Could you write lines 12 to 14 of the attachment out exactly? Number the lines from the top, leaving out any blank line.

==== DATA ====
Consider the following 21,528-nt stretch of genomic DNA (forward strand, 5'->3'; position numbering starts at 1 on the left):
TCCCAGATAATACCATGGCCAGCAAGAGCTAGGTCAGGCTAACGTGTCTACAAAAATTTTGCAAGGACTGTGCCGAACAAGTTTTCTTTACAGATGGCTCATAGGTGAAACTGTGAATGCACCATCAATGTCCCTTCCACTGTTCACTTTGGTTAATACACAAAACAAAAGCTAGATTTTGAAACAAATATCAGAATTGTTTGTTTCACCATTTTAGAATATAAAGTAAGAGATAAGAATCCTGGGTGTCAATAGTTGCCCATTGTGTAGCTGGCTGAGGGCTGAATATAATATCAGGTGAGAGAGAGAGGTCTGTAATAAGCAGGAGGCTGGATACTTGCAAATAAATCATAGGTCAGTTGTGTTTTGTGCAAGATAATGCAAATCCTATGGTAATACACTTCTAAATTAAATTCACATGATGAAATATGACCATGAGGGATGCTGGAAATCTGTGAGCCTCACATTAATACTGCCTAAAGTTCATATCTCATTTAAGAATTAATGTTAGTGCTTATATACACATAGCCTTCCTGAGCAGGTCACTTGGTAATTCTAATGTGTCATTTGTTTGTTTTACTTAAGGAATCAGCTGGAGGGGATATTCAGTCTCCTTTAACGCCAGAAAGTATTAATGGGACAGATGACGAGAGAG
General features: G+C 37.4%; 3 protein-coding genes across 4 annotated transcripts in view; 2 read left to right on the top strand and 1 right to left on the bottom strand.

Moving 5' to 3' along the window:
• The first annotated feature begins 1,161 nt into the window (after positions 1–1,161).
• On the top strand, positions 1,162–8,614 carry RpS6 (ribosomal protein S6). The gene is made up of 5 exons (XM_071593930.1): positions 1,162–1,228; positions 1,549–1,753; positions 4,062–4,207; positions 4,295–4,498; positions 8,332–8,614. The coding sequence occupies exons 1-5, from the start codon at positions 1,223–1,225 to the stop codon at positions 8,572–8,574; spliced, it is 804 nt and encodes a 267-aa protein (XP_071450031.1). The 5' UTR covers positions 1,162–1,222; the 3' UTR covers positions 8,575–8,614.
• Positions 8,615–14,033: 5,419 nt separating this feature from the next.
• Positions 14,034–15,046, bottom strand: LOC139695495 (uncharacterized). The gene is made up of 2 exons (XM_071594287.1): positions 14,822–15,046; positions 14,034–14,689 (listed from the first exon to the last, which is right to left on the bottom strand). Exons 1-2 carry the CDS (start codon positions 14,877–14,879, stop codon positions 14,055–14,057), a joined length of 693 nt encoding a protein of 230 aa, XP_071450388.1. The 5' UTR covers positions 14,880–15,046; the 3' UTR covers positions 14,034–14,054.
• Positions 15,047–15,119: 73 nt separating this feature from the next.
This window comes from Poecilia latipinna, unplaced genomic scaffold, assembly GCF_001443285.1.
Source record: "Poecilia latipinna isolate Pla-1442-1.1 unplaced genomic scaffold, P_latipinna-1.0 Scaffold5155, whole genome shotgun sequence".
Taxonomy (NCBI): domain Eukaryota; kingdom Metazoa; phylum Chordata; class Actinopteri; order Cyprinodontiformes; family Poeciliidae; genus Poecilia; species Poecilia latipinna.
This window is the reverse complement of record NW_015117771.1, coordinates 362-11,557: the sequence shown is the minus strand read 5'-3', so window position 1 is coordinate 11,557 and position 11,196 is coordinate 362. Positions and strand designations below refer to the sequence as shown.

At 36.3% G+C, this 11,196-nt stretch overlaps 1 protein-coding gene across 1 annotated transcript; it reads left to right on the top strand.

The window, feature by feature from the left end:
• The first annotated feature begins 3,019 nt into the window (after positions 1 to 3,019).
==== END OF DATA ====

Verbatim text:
Taxonomy (NCBI): domain Eukaryota; kingdom Metazoa; phylum Chordata; class Actinopteri; order Cyprinodontiformes; family Poeciliidae; genus Poecilia; species Poecilia latipinna.
This window is the reverse complement of record NW_015117771.1, coordinates 362-11,557: the sequence shown is the minus strand read 5'-3', so window position 1 is coordinate 11,557 and position 11,196 is coordinate 362. Positions and strand designations below refer to the sequence as shown.

At 36.3% G+C, this 11,196-nt stretch overlaps 1 protein-coding gene across 1 annotated transcript; it reads left to right on the top strand.